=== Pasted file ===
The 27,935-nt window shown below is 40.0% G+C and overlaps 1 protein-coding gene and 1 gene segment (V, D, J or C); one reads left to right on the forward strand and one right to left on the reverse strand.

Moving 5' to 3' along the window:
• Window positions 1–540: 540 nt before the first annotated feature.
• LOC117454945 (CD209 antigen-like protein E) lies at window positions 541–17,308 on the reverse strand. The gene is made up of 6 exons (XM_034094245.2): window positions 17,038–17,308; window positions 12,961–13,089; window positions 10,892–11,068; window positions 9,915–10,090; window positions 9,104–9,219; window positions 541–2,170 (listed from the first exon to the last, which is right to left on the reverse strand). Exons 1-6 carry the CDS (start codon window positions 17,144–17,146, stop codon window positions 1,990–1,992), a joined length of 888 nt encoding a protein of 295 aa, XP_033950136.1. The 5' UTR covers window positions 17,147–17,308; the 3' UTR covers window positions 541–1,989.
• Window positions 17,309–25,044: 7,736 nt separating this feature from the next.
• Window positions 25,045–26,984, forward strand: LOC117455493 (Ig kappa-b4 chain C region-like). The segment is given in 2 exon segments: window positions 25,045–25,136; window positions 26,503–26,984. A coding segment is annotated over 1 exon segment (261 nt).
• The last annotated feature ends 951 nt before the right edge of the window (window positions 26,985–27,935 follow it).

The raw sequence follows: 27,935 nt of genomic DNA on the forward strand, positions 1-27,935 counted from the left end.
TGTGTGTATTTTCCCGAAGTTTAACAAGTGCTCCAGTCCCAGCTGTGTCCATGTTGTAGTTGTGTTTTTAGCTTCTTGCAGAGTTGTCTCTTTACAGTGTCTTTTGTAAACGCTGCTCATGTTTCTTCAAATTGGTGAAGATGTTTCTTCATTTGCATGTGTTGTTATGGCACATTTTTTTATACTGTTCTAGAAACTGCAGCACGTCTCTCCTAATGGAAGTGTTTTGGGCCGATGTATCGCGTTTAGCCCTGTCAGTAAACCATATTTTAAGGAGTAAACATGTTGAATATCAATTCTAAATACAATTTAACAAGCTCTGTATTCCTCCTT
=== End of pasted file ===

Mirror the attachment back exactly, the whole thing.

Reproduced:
The 27,935-nt window shown below is 40.0% G+C and overlaps 1 protein-coding gene and 1 gene segment (V, D, J or C); one reads left to right on the forward strand and one right to left on the reverse strand.

Moving 5' to 3' along the window:
• Window positions 1–540: 540 nt before the first annotated feature.
• LOC117454945 (CD209 antigen-like protein E) lies at window positions 541–17,308 on the reverse strand. The gene is made up of 6 exons (XM_034094245.2): window positions 17,038–17,308; window positions 12,961–13,089; window positions 10,892–11,068; window positions 9,915–10,090; window positions 9,104–9,219; window positions 541–2,170 (listed from the first exon to the last, which is right to left on the reverse strand). Exons 1-6 carry the CDS (start codon window positions 17,144–17,146, stop codon window positions 1,990–1,992), a joined length of 888 nt encoding a protein of 295 aa, XP_033950136.1. The 5' UTR covers window positions 17,147–17,308; the 3' UTR covers window positions 541–1,989.
• Window positions 17,309–25,044: 7,736 nt separating this feature from the next.
• Window positions 25,045–26,984, forward strand: LOC117455493 (Ig kappa-b4 chain C region-like). The segment is given in 2 exon segments: window positions 25,045–25,136; window positions 26,503–26,984. A coding segment is annotated over 1 exon segment (261 nt).
• The last annotated feature ends 951 nt before the right edge of the window (window positions 26,985–27,935 follow it).

The raw sequence follows: 27,935 nt of genomic DNA on the forward strand, positions 1-27,935 counted from the left end.
TGTGTGTATTTTCCCGAAGTTTAACAAGTGCTCCAGTCCCAGCTGTGTCCATGTTGTAGTTGTGTTTTTAGCTTCTTGCAGAGTTGTCTCTTTACAGTGTCTTTTGTAAACGCTGCTCATGTTTCTTCAAATTGGTGAAGATGTTTCTTCATTTGCATGTGTTGTTATGGCACATTTTTTTATACTGTTCTAGAAACTGCAGCACGTCTCTCCTAATGGAAGTGTTTTGGGCCGATGTATCGCGTTTAGCCCTGTCAGTAAACCATATTTTAAGGAGTAAACATGTTGAATATCAATTCTAAATACAATTTAACAAGCTCTGTATTCCTCCTT